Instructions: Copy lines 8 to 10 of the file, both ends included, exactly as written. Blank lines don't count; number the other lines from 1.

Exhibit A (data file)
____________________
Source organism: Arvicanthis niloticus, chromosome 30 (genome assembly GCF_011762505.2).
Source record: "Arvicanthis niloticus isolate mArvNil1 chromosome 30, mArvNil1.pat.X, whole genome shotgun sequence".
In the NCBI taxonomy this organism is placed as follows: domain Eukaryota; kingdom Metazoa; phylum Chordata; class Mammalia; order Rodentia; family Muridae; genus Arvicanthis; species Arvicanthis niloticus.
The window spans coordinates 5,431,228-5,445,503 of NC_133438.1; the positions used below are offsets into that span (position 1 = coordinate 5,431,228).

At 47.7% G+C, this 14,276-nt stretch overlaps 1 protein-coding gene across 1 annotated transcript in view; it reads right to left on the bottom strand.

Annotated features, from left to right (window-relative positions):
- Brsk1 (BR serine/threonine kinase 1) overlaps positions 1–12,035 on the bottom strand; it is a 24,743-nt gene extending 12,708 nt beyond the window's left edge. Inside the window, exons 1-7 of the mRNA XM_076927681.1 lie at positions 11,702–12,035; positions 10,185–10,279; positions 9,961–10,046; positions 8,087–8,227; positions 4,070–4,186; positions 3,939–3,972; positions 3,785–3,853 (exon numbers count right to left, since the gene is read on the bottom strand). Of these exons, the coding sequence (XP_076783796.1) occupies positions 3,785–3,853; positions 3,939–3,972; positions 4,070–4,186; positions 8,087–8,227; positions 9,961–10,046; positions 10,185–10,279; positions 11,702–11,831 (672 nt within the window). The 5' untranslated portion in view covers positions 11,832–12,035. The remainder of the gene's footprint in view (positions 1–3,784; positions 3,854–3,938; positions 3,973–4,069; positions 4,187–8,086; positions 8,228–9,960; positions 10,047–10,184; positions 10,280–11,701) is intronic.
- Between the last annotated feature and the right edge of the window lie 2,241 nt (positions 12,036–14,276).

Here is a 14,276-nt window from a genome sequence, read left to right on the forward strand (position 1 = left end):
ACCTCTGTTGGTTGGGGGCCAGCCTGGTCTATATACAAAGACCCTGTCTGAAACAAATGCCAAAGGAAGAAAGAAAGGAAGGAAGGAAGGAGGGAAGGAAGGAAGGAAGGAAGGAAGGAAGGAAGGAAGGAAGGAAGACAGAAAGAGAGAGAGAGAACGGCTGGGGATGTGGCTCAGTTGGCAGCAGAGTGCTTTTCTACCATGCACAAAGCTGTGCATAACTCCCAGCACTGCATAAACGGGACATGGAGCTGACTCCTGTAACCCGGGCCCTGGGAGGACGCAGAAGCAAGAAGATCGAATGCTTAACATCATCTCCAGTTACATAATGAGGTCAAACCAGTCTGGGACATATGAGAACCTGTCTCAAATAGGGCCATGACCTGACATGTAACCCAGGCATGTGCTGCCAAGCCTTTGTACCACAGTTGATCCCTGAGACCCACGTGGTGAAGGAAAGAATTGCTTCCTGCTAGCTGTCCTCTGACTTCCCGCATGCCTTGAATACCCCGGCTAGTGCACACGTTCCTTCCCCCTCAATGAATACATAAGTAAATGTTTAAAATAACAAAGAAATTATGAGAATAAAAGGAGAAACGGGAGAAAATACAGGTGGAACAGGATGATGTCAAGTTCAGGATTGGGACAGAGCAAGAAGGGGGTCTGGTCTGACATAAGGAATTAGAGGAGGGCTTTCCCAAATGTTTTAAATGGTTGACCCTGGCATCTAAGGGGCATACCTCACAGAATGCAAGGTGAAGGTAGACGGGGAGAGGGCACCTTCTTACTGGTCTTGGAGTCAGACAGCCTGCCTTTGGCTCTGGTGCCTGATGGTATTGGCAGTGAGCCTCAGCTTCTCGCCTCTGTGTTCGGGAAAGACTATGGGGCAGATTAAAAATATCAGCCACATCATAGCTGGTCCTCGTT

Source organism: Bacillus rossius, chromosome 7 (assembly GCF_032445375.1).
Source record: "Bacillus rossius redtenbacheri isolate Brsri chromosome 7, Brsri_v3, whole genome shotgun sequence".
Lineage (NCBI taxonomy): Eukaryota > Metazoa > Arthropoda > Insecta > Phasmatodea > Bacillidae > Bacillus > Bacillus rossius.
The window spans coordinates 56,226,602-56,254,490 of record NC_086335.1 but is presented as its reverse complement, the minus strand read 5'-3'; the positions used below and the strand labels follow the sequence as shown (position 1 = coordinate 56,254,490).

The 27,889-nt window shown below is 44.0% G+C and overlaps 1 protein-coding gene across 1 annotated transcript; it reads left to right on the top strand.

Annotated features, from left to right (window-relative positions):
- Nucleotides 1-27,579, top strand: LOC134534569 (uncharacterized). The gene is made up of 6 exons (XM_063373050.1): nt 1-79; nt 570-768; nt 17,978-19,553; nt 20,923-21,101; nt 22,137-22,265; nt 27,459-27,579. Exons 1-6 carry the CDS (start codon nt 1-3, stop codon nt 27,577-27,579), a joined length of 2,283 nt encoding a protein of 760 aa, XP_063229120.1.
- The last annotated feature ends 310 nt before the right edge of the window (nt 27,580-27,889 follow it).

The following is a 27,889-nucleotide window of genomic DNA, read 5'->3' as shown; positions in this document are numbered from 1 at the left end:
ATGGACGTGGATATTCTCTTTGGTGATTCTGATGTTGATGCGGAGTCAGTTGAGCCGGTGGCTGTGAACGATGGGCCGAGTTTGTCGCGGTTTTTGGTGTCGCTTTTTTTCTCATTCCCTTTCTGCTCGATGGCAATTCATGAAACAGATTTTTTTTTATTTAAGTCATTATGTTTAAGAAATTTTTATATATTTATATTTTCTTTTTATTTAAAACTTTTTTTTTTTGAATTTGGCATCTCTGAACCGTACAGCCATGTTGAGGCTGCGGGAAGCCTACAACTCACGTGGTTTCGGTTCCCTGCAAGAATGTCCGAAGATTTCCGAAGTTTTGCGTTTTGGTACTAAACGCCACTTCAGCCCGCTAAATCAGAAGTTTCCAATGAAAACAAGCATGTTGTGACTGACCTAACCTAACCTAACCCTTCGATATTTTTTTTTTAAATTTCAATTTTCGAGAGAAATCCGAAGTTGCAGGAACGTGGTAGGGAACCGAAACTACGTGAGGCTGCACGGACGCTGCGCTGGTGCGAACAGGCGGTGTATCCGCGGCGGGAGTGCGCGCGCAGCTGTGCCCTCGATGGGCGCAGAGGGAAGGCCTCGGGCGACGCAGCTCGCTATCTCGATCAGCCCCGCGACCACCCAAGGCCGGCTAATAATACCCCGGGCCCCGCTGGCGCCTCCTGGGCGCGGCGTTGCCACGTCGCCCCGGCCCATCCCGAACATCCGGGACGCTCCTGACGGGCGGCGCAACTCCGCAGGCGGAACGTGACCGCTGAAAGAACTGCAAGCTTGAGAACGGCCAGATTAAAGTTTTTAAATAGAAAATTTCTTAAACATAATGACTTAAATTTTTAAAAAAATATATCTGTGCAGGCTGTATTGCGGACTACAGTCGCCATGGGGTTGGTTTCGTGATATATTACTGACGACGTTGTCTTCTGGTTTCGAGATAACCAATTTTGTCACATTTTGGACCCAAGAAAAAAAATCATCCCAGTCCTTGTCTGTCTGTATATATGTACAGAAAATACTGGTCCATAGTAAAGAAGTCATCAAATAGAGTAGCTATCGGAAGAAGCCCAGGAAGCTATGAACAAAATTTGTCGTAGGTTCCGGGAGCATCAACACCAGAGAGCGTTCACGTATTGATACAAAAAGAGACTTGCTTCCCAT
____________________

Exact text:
- Between the last annotated feature and the right edge of the window lie 2,241 nt (positions 12,036–14,276).

Here is a 14,276-nt window from a genome sequence, read left to right on the forward strand (position 1 = left end):
ACCTCTGTTGGTTGGGGGCCAGCCTGGTCTATATACAAAGACCCTGTCTGAAACAAATGCCAAAGGAAGAAAGAAAGGAAGGAAGGAAGGAGGGAAGGAAGGAAGGAAGGAAGGAAGGAAGGAAGGAAGGAAGGAAGACAGAAAGAGAGAGAGAGAACGGCTGGGGATGTGGCTCAGTTGGCAGCAGAGTGCTTTTCTACCATGCACAAAGCTGTGCATAACTCCCAGCACTGCATAAACGGGACATGGAGCTGACTCCTGTAACCCGGGCCCTGGGAGGACGCAGAAGCAAGAAGATCGAATGCTTAACATCATCTCCAGTTACATAATGAGGTCAAACCAGTCTGGGACATATGAGAACCTGTCTCAAATAGGGCCATGACCTGACATGTAACCCAGGCATGTGCTGCCAAGCCTTTGTACCACAGTTGATCCCTGAGACCCACGTGGTGAAGGAAAGAATTGCTTCCTGCTAGCTGTCCTCTGACTTCCCGCATGCCTTGAATACCCCGGCTAGTGCACACGTTCCTTCCCCCTCAATGAATACATAAGTAAATGTTTAAAATAACAAAGAAATTATGAGAATAAAAGGAGAAACGGGAGAAAATACAGGTGGAACAGGATGATGTCAAGTTCAGGATTGGGACAGAGCAAGAAGGGGGTCTGGTCTGACATAAGGAATTAGAGGAGGGCTTTCCCAAATGTTTTAAATGGTTGACCCTGGCATCTAAGGGGCATACCTCACAGAATGCAAGGTGAAGGTAGACGGGGAGAGGGCACCTTCTTACTGGTCTTGGAGTCAGACAGCCTGCCTTTGGCTCTGGTGCCTGATGGTATTGGCAGTGAGCCTCAGCTTCTCGCCTCTGTGTTCGGGAAAGACTATGGGGCAGATTAAAAATATCAGCCACATCATAGCTGGTCCTCGTT